When XML Gets Ugly

March 2, 2000

Simon St. Laurent

After being introduced by Jon Bosak as "the one who does most of the work," XTech 2000 co-chair David Megginson took a look at some of the less pleasant possibilities of XML and the "XML Web" envisioned by the W3C.

The XML Web dreams of a world where machines can read information readily from the Web. That information might be static or dynamically generated, and is referenced by a URI. This lets programs grab information using standardized protocols (like HTTP and SMTP) without developers having to go to the effort of developing for JDBC or ODBC. As Megginson summed it up: "Computers could take XML, stick it in a database, and do something cool with it."

Sadly, there are some real problems with this dream that threaten too the larger dream of the semantic Web. Megginson compared the XML Web today to the Internet in 1988, when a general lack of concern about security—the naivete of a small and friendly community—made it possible for the "Internet Worm" to shut down the Internet quickly, in the most effective denial of service attack to date.

The first relatively simple problem with the XML Web is the unpredictability introduced by XML's tools for referencing external resources, making it difficult to predict when and even if those resources will arrive. Processing self-contained XML documents can usually be done within a predictable period of time, but dependencies add an often unknown amount of time to the work. Caching and agreements about the terms for which DTDs, schemas, and other shared resources are "fresh" can help with this problem, though some level of uncertainty remains.

As he moved into more dangerous waters, Megginson noted how much the XML community trusts each other: "I take code from James Clark and Tim Bray and run it—sometimes even with 'root' privileges. That's bone-head stupid! Because we're all friends, we feel pretty good for now." The audience response made it fairly clear that David wasn't the only one doing this.

While this kind of trust is appropriate to business transactions in prearranged and typically secure relationships, there's a problem as soon as those transactions are generalized and begin to rely on shared resources. Megginson opened the discussion of what could go wrong with his "Cracker's Companion to the New XML Order."

Cracker's Companion

In the earliest phase of attacks, Megginson described ways to use cascading style sheets to vandalize sites that depend on them. Because it's easy to reuse style sheets stored on systems outside the direct control of the user, modifications made to "master" style sheets can have widespread consequences. The whiteout attack can make words disappear in critical locations, while vandalism attacks can deface or distort the content of a site.

CSS2 and XSL style sheets open even more powerful possibilities. Fortunately, though these features are extremely powerful and extremely useful, referencing style sheets from other sources is still a fairly uncommon practice. As Megginson put it, "Stupidity is often the biggest protection."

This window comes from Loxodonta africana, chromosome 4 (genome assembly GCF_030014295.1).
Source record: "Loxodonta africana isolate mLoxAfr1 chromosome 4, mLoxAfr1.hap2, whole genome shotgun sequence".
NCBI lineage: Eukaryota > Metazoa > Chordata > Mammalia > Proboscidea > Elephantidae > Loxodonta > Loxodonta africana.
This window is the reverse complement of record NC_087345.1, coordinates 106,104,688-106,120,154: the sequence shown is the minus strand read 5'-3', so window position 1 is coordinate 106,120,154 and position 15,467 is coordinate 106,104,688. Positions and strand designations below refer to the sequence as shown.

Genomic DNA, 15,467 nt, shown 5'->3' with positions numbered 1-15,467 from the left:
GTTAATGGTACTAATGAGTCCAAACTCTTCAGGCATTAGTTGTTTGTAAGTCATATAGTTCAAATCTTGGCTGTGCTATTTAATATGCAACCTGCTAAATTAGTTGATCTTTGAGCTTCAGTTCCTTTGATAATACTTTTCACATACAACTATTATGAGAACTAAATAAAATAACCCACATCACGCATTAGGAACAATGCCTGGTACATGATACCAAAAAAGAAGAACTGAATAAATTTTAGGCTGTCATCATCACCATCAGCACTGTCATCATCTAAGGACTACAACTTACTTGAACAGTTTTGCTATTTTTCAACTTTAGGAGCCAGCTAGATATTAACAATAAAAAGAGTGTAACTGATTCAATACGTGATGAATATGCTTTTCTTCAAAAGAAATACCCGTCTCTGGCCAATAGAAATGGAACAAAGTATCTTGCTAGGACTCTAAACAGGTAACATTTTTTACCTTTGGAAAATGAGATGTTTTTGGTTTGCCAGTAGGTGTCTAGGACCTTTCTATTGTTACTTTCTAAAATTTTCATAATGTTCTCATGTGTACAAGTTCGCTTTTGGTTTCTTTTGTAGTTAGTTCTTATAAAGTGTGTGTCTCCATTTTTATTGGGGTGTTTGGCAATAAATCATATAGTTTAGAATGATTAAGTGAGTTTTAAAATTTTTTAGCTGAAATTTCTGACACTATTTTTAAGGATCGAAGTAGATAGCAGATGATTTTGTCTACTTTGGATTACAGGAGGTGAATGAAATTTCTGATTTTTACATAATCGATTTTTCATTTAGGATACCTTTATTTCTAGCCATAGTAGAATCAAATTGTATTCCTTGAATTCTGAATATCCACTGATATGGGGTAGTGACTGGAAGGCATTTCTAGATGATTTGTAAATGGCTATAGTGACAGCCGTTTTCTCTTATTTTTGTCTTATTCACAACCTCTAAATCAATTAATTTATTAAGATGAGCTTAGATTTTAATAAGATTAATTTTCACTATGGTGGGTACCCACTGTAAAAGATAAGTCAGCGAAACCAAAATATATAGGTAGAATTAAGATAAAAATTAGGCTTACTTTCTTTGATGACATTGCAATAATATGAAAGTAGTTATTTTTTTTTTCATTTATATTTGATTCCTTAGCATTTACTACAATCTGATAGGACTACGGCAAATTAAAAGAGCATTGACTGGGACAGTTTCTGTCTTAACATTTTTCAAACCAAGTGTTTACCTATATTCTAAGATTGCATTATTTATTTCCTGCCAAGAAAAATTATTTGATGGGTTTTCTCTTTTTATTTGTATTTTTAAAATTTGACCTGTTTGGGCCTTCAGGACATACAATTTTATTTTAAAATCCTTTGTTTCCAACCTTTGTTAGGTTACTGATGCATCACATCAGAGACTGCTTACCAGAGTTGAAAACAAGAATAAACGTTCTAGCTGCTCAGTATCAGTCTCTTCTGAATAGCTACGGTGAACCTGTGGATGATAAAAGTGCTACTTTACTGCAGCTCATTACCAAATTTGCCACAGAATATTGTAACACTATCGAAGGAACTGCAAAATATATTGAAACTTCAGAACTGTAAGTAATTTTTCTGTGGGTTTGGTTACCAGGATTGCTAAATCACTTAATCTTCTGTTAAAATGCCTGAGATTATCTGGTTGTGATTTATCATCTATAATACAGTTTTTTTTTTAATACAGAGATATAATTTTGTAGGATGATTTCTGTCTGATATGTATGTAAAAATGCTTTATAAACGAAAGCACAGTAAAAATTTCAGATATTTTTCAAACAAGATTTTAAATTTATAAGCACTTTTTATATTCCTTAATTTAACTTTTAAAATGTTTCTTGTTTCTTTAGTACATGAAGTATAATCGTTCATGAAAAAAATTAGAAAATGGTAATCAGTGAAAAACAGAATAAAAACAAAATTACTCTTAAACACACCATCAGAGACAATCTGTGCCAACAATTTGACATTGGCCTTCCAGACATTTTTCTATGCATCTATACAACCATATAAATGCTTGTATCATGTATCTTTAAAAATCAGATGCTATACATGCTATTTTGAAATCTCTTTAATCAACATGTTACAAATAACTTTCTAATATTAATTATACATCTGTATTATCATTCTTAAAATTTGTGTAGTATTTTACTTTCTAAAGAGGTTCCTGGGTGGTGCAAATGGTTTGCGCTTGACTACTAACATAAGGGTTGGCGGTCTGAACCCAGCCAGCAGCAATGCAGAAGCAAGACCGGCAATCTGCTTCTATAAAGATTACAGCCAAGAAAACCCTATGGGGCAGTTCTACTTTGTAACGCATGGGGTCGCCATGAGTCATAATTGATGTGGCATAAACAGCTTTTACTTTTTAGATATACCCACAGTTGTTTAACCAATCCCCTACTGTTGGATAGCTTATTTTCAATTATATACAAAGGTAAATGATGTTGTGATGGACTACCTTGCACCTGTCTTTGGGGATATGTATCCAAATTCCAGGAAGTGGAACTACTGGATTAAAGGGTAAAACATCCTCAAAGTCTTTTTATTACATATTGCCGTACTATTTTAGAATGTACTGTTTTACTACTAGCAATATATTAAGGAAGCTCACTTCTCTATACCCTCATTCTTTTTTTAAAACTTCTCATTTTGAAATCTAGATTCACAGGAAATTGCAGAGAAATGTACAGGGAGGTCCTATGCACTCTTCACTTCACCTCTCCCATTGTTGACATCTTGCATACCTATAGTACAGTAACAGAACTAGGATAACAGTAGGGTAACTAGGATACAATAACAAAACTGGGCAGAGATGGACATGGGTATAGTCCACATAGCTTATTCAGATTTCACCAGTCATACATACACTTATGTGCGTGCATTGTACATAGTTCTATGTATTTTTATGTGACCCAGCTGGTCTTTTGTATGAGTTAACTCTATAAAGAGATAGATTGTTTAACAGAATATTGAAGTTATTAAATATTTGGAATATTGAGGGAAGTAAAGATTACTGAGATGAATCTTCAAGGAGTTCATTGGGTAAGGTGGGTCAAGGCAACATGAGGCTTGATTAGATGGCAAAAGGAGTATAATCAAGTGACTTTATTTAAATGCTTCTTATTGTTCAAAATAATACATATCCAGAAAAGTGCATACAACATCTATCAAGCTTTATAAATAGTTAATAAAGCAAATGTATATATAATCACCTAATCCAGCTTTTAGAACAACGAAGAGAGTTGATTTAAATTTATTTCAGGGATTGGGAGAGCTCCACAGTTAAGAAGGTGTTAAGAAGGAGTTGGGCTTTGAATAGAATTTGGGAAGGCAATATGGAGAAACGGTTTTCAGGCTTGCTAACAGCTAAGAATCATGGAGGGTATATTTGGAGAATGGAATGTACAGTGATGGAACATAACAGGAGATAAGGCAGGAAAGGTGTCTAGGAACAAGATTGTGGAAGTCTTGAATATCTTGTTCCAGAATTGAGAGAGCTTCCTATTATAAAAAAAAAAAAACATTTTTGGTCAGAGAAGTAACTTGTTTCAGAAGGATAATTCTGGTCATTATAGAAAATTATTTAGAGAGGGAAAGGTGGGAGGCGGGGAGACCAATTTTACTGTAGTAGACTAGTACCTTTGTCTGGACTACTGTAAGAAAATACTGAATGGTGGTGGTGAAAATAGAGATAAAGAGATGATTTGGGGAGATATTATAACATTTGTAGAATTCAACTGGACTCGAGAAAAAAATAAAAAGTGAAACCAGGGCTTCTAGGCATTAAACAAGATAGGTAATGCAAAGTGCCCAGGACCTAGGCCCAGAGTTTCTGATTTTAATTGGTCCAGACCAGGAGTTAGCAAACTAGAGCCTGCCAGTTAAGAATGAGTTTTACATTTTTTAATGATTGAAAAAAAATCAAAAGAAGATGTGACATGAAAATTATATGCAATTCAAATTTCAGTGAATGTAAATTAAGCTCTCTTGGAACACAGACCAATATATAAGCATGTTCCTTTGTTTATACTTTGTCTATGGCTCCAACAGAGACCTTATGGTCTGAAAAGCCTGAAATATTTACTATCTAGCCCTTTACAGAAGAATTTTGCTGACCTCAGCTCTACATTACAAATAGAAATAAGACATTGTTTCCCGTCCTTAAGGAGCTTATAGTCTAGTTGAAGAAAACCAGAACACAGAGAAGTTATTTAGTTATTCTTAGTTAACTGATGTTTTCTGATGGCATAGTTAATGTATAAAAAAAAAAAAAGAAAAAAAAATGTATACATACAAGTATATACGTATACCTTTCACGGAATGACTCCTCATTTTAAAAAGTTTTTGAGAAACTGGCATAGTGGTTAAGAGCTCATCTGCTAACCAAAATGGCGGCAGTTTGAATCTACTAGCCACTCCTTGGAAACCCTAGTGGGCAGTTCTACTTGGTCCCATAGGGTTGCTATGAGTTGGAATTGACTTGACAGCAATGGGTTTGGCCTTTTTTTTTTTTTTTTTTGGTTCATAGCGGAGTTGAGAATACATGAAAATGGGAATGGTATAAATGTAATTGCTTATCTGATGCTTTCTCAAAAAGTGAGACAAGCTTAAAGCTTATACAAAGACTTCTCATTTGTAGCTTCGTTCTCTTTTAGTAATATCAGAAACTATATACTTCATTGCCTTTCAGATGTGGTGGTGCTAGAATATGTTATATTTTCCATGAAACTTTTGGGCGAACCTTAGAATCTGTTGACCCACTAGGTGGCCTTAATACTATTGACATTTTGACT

After analyzing the weaknesses of style sheet referencing, Megginson moved on to a field where external resources are used much more regularly: external DTDs. The entity lists and DTDs for XHTML 1.0, for instance, are likely to be a commonly used set of information. Many developers will use and trust them, few of whom will know much about the level of security on the W3C's servers, or on any similarly trusted repository. Hopefully, it's wonderful security, but if it's not, there are lots of possibilities for causing trouble.

The simplest attack involves adding declarations that break validation. Adding extraneous declarations to a list of character entities can effectively "break the contract" used by documents. A tiny change that produces a fatal error in a DTD could halt XML processing on a large scale. Extraneous declarations are fairly obvious, but more sophisticated tricks, like changing attributes from being optional to required, can be difficult to track down. Perhaps the most dangerous option available to crackers is redefining default values for attributes: e.g., if developers have relied on defaulted attributes for security, a relatively small change might expose enormous quantities of information.

Apart from the structural possibilities, another option, "entity spoofing," can be used to insert text into documents, vandalizing and perhaps conveying a message. Because XML 1.0 permits multiple entity declarations, and the first declaration takes precedence, it's possible to insert malicious content where an entity is used. Megginson demonstrated by inserting the Communist Manifesto in every occurrence of —!

Megginson noted that these were not particularly innovative attacks: "Compared to the way people break into computers today, this is brain-dead simple." Although he had some workarounds and solutions for keeping these crackers out, Megginson acknowledged that XML's openness might make using some of these more difficult. The simplest option, "cut and paste," copies necessary resources to local secure locations rather than relying on external repositories. This "cutting the cord" gives users control over their own resources, but reduces flexibility as well. A more sophisticated approach, replacing simple pull with a publish and subscribe model, involves more overhead and new relationships. Megginson's preferred solution, digital signatures, is the "simplest but scariest" and requires a good deal more development to make effective.

After opening our eyes to the potential for malicious misuse of XML, Megginson envisaged a call to catch the future criminal of the XML Web: